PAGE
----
Durum flour
Enriched flour
Farina Graham flour
Phosphated flour
Plain flour Self-rising flour
White flour
Triticale - a cross between wheat and rye

Gluten may also be found in other processed foods you might not suspect, so it is important to read labels carefully. You'll need to ask questions when eating at restaurants, and at the homes of family and friends. It is generally possible to find gluten free brands of many of these items, but you must be especially cautious about the following items~ and verify!

Bouillon cubes
Brown rice syrup
Chips/potato chips
Candy (including licorice!)
Cold cuts, hot dogs, salami, sausage
Communion wafer
French fries
Glazed Hams
Imitation fish
Marinated Meats
Rice mixes
Seasoned tortilla chips, french fries, potato chips
Self-basting turkey
Soy sauce



Reading labels must become a new part of every day life unless you remove all processed foods from your diet.  We need to read labels at the grocery store, and reread them again before opening a can, box or package at home. And because ingredients often change~ we must read labels over and over and over again, even when purchasing products we think we “know” are safe.  

Being a member of a gluten sensitivity or celiac disease community, locally or online,  can be immensely helpful when starting out on a gluten free diet. There are a lot “tricks to the trade”... and generally, others who have been doing this for years can tell you exactly which brands are currently safe. Local support groups are also very helpful, and will be able to tell you the best gluten free shopping spots, and gluten free restaurants in the area.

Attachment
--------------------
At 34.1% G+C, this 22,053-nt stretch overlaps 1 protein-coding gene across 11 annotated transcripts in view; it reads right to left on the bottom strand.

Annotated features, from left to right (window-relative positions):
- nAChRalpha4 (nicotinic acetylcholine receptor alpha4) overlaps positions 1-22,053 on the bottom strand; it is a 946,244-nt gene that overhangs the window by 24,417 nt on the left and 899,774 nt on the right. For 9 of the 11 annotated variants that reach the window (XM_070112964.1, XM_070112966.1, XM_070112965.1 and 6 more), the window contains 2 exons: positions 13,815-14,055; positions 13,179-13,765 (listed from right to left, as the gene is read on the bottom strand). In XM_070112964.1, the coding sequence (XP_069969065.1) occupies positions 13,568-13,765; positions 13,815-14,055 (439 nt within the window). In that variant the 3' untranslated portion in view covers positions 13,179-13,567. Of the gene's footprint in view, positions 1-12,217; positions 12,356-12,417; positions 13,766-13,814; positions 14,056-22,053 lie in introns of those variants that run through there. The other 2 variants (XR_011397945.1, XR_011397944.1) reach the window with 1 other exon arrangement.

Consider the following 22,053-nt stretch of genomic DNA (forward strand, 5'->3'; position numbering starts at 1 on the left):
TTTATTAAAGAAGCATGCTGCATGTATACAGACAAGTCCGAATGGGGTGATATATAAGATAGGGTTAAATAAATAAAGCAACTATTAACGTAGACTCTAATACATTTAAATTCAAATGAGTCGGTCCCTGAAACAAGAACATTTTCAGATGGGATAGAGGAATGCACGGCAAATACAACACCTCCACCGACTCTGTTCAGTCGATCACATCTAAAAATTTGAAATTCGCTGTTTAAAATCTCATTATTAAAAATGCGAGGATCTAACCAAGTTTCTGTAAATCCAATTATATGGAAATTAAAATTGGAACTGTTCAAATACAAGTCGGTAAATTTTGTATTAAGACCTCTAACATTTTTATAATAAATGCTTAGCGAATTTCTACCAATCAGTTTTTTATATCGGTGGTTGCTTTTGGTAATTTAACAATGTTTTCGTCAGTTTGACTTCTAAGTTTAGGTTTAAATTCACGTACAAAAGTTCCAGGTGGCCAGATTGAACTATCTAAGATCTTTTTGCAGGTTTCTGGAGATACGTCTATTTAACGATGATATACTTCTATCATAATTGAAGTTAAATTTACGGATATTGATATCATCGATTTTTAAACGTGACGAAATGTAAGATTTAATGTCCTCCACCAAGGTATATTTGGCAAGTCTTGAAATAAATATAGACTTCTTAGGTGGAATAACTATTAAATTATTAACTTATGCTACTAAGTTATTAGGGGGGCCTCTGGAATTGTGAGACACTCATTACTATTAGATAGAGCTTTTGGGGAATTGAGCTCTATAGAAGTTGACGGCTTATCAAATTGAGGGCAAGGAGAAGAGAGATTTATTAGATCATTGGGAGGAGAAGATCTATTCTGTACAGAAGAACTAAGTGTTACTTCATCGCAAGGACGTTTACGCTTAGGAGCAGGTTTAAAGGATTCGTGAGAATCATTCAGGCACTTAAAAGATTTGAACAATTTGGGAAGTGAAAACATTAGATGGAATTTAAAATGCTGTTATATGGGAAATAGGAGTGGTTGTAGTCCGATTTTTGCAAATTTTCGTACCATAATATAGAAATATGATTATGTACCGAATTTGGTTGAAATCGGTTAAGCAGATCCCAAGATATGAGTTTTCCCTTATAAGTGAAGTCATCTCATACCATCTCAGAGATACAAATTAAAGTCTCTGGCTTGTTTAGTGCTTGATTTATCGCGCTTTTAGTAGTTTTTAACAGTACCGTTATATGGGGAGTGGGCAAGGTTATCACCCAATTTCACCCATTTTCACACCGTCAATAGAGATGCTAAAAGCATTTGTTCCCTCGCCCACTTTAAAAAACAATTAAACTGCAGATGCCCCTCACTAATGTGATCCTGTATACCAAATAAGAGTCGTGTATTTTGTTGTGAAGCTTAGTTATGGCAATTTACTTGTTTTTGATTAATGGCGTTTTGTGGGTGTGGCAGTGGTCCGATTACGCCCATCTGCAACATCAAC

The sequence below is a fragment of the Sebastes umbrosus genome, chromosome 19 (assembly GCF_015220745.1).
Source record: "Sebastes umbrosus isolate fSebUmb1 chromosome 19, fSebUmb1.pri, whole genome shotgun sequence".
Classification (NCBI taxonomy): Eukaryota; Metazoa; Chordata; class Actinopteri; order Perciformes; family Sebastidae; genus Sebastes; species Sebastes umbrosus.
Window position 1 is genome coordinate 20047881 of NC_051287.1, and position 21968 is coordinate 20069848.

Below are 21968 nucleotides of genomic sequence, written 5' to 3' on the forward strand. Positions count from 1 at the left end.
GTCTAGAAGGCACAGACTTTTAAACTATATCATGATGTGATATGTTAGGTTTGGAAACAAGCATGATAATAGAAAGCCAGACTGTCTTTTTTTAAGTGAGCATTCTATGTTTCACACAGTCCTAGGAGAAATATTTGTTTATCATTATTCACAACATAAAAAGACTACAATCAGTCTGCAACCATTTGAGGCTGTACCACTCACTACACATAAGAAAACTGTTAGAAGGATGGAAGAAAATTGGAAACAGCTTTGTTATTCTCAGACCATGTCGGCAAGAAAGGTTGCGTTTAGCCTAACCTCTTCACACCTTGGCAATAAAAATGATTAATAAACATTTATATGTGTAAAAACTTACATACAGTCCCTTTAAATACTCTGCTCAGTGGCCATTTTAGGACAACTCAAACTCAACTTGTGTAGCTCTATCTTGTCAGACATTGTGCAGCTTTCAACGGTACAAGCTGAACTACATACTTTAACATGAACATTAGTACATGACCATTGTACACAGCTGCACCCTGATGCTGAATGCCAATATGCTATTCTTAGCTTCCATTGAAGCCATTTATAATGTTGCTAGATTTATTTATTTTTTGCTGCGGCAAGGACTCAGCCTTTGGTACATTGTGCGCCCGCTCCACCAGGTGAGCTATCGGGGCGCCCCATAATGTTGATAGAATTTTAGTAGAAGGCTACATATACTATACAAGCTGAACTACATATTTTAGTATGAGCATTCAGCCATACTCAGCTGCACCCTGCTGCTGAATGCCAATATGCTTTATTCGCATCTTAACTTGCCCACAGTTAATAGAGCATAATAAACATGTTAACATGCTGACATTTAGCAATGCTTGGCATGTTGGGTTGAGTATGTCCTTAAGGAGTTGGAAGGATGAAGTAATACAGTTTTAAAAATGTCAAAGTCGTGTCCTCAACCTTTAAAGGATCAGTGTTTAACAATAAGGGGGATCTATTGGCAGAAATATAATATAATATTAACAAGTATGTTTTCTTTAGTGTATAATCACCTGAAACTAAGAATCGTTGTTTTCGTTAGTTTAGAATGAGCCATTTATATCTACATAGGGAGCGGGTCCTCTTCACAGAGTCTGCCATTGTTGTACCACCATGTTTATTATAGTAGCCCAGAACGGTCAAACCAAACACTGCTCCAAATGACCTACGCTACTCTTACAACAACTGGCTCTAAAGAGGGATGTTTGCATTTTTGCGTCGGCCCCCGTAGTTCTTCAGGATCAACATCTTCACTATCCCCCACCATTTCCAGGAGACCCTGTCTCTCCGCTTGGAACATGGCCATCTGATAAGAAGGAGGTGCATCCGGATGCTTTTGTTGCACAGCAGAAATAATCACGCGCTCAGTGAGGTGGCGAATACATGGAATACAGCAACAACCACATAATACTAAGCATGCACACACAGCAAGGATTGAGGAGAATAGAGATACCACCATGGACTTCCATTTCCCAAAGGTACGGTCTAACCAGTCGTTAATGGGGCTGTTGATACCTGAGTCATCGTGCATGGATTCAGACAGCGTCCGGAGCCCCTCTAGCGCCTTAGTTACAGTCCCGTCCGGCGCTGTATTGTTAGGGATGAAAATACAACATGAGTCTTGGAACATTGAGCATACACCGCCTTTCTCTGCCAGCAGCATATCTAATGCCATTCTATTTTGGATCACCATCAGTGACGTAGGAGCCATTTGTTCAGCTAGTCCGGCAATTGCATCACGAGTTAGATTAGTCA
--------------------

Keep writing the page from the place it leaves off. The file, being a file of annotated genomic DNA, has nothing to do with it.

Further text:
What about oats?

Some oats may be contaminated with gluten because of cross contamination in the fields or during processing. Consequently, whether or not oats are safe to eat remains a controversial subject. The majority of research on the subject indicates that oats are safe for people with gluten sensitivity or celiac disease, but it remains in question.

Some people may also have a separate sensitivity to oats.

If you do choose to include oats in your diet, look for a brand which has gluten free certification.  It may be wise to eliminate them completely from your diet for the first several months, and add them back only if all is well, and then do so with caution.

Bob's Red Mill GLUTEN FREE Oats,
Creamhill Estates 
Only Oats


You need to be very strict~ 100% diligent about removing all gluten from your diet. A tiny little bit, even in the form of cross contamination, can do damage if it occurs often enough~ preventing your intestines from healing, and keeping your immune system producing destructive antibodies.

One of the best analogies I've heard is of comparing damaged intestinal villi to a skinned knee. If you skin your knee, and then keep falling down every couple of days and re-scraping it, it will never heal. Cross contamination and gluten errors are like falling down and re-scraping your knee. You'll never get better if you keep falling.

Some people may not react symptomatically to gluten errors, but that doesn't mean the infractions aren't doing any damage. Repeated errors will keep those antibodies in production and working against you, even if you aren't noticing any symptoms on the 'outside'.


Beyond checking lables for safe ingredients, those on a gluten free diet have to worry about cross contamination that can occur in the home, school, workplace, manufacturing environments, etc.  Rather than reinvent the wheel, here are some links to things you need to think about. 

Cross Contamination Concerns by Anne 

Cross Contamination Potential Issues by Mireille  (may enter as guest)

How to Make Your Home Gluten Free
by Children's Hospital Boston

 Other Helpful Internet Resources for Those Just Getting Started